Imperial defector Sinjir Rath Velus isn’t impressed with the regime’s attempts to gain a foothold on Akiva. He is the most interesting of the group, since the reader is never sure exactly where his loyalties lie. His old role as a Loyalty Officer for the Empire adds to this intrigue, since he was trained to gain people’s trust and betray them. His dialogue contains plenty of Wendig’s trademark snark, but his character’s complexity means it stops short of being annoying.

Jas Emerus, a Zabrak bounty hunter, is the most straightforward of the group; she lives for the hunt and her pragmatism is a refreshing change from the idealism around her.

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Rounding out the heroes is Mr. Bones, Temmin’s customized Battle Droid. This killing machine serves mostly as a deus ex machina, saving his allies from certain death.

However, his scenes are always fun to read and many “Star Wars” fans will be reminded of HK-47 from the “Knights of the Old Republic” game and Triple-Zero from Marvel’s “Darth Vader” series. Bones is also one of the many clever shoutouts to the prequel era.

Also worthy of note is Surat, Akiva’s resident crime lord. Wendig imbues him with a sadism to rival that of the late Jabba the Hutt and his carbonite office desk is one of the novel’s most striking images.

The main story is punctuated by interludes that reveal the state of the galaxy beyond Akiva, resulting in some surprising cameos and two very intriguing possibilities that will delight both fans of the movies and the old Expanded Universe continuity (now known as Legends).

These scenes reveal the scope of Wendig’s trilogy, jumping from the New Republic leaders re-establishing the Galactic Senate and a variety of other characters on different adventures. The common thread between the characters in the main story and those in the interludes is they are unsure of their place in this new galaxy.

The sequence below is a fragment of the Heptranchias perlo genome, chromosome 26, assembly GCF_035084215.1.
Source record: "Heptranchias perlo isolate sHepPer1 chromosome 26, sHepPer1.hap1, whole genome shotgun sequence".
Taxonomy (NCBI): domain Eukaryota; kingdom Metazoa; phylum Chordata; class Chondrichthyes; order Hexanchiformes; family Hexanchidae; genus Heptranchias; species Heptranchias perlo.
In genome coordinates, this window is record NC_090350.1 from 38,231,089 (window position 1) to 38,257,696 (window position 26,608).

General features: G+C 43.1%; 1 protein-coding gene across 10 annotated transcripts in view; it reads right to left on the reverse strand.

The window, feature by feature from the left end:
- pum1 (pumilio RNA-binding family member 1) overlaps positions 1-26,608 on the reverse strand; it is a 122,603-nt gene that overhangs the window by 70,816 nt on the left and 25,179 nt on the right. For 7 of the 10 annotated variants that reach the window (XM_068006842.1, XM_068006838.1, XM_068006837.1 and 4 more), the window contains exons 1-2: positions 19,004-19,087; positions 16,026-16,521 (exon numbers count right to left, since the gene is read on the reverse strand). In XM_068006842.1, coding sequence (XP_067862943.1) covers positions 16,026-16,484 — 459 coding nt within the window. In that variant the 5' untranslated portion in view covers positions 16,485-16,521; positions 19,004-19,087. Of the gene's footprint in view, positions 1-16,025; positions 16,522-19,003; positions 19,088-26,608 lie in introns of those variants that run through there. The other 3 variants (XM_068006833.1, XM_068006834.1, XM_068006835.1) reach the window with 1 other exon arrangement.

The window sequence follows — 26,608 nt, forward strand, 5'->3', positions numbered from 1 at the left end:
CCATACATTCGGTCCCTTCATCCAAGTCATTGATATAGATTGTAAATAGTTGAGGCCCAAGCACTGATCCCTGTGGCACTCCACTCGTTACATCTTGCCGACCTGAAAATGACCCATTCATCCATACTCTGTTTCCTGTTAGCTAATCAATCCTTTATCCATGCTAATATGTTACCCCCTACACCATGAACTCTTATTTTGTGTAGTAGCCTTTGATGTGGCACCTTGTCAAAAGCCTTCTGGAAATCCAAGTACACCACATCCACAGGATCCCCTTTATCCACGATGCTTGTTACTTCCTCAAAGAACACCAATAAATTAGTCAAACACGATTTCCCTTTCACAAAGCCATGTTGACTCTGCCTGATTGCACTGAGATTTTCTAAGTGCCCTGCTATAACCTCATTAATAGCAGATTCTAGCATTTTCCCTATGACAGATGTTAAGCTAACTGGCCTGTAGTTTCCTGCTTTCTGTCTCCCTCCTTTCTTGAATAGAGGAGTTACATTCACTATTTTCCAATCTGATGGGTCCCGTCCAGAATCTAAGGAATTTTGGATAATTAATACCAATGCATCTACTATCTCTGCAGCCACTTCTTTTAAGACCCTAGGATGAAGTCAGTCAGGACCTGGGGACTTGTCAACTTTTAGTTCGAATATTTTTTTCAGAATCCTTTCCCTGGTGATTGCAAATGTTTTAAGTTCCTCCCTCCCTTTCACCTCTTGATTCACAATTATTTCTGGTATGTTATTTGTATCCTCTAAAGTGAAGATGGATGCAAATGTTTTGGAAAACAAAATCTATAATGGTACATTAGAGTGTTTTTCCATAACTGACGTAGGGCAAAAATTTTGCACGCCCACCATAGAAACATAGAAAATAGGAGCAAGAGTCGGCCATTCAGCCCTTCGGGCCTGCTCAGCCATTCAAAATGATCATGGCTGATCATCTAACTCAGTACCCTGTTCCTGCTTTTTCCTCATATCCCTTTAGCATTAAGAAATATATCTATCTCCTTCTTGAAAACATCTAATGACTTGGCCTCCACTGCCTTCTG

Some of these side stories also subtly reference upcoming “Star Wars” media, such as the “Uprising” and “Battlefront” games.

Wendig’s writing is noticeably different to other “Star Wars” literature, since he tells the story from the third person present tense. Many fans will find this jarring initially, but it’s quite easy to adjust to and the style makes for a refreshing change of pace.

The use of short, snappy sentences gives much of the novel a staccato rhythm and proves particularly effective in the action scenes. It proves less fruitful in descriptive moments and sometimes bleeds into the dialogue, making characters sound a little sharp.

The narrative succeeds in striking a balance between the heroes and villains throughout the novel, integrating a largely unfamiliar cast into the galaxy. Since these characters’ fates are unknown (none have appeared in “The Force Awakens” trailers), there is a constant sense that anyone could be killed and this is exploited on a regular basis.

If the opening chapter of the Wendig’s “Aftermath” trilogy is any indication, the “Journey to Star Wars: The Force Awakens” will be every bit as exciting as the movie.

“Star Wars: Aftermath” by Chuck Wendig, published by Random House, hits shelves Friday.

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Music & Arts – NY Daily News